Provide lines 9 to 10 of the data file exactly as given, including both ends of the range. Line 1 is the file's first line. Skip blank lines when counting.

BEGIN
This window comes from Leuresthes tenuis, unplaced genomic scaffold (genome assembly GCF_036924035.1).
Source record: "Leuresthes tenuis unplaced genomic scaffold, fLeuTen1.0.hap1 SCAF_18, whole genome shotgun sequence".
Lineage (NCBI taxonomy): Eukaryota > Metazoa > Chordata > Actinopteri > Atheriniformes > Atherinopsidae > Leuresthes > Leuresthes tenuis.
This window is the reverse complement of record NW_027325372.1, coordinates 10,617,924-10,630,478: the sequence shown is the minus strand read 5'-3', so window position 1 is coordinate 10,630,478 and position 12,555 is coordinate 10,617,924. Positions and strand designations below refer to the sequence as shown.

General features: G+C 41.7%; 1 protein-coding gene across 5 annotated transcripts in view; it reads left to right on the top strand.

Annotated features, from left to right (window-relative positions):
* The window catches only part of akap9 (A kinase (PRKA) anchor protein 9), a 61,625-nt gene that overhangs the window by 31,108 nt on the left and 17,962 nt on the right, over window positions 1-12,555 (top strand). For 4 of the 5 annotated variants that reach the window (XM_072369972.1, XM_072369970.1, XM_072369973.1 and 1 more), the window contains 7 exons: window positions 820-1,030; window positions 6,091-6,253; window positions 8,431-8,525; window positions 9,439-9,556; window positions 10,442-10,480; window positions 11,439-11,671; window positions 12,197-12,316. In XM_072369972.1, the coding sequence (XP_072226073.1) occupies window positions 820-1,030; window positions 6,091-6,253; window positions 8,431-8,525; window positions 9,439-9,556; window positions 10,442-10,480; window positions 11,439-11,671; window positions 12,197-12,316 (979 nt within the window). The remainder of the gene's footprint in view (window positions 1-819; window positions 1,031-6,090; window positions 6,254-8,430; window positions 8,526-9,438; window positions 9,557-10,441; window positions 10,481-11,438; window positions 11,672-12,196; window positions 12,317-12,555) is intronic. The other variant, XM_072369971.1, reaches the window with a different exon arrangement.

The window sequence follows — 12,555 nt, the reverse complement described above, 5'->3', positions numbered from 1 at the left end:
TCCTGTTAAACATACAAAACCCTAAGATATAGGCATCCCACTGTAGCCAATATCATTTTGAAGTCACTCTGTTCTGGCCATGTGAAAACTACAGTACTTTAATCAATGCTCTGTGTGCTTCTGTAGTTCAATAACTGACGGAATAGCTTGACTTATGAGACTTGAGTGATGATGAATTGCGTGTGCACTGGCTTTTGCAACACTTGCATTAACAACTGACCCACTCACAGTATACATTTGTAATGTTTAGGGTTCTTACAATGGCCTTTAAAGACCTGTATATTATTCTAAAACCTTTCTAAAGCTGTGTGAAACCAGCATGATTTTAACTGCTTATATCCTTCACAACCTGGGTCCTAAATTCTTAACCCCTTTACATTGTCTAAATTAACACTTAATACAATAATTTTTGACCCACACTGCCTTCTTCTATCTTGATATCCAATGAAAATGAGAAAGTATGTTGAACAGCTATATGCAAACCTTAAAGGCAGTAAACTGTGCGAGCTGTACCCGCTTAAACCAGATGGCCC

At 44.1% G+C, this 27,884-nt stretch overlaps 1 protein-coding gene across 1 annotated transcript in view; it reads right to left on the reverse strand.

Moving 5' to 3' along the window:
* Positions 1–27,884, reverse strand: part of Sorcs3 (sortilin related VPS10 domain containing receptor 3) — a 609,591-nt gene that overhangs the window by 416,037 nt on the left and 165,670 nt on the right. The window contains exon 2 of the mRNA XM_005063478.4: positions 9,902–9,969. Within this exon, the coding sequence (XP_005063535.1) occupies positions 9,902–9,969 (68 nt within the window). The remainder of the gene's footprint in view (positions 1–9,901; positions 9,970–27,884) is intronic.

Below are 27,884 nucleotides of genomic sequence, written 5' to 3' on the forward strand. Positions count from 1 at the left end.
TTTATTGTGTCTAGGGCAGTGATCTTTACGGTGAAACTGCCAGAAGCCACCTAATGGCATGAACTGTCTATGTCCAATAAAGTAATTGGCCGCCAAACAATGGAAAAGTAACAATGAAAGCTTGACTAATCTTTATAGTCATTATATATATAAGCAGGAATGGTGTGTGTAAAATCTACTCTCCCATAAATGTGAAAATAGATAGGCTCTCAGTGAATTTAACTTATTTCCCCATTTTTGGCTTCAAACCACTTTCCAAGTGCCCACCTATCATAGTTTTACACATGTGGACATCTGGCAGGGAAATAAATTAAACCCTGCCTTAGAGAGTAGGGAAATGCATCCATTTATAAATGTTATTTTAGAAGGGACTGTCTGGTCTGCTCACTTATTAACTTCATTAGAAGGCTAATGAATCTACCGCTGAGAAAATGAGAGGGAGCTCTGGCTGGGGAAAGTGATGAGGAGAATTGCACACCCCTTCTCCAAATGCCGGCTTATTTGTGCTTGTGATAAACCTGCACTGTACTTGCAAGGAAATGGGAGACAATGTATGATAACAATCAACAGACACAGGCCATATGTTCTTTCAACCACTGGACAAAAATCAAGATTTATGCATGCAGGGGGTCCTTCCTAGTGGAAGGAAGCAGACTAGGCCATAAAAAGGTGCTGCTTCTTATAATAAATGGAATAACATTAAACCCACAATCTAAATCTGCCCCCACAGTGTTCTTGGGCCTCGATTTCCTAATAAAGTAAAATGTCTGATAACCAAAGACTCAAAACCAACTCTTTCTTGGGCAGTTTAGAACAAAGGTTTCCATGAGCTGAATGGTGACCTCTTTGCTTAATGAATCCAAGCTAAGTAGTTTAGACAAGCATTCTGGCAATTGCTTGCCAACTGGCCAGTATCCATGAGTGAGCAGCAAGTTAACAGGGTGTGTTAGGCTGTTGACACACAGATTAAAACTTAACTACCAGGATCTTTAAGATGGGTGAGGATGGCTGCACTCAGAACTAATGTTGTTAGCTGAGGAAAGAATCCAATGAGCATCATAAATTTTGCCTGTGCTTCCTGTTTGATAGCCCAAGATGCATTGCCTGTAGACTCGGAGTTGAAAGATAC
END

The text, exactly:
TCCTGTTAAACATACAAAACCCTAAGATATAGGCATCCCACTGTAGCCAATATCATTTTGAAGTCACTCTGTTCTGGCCATGTGAAAACTACAGTACTTTAATCAATGCTCTGTGTGCTTCTGTAGTTCAATAACTGACGGAATAGCTTGACTTATGAGACTTGAGTGATGATGAATTGCGTGTGCACTGGCTTTTGCAACACTTGCATTAACAACTGACCCACTCACAGTATACATTTGTAATGTTTAGGGTTCTTACAATGGCCTTTAAAGACCTGTATATTATTCTAAAACCTTTCTAAAGCTGTGTGAAACCAGCATGATTTTAACTGCTTATATCCTTCACAACCTGGGTCCTAAATTCTTAACCCCTTTACATTGTCTAAATTAACACTTAATACAATAATTTTTGACCCACACTGCCTTCTTCTATCTTGATATCCAATGAAAATGAGAAAGTATGTTGAACAGCTATATGCAAACCTTAAAGGCAGTAAACTGTGCGAGCTGTACCCGCTTAAACCAGATGGCCC

At 44.1% G+C, this 27,884-nt stretch overlaps 1 protein-coding gene across 1 annotated transcript in view; it reads right to left on the reverse strand.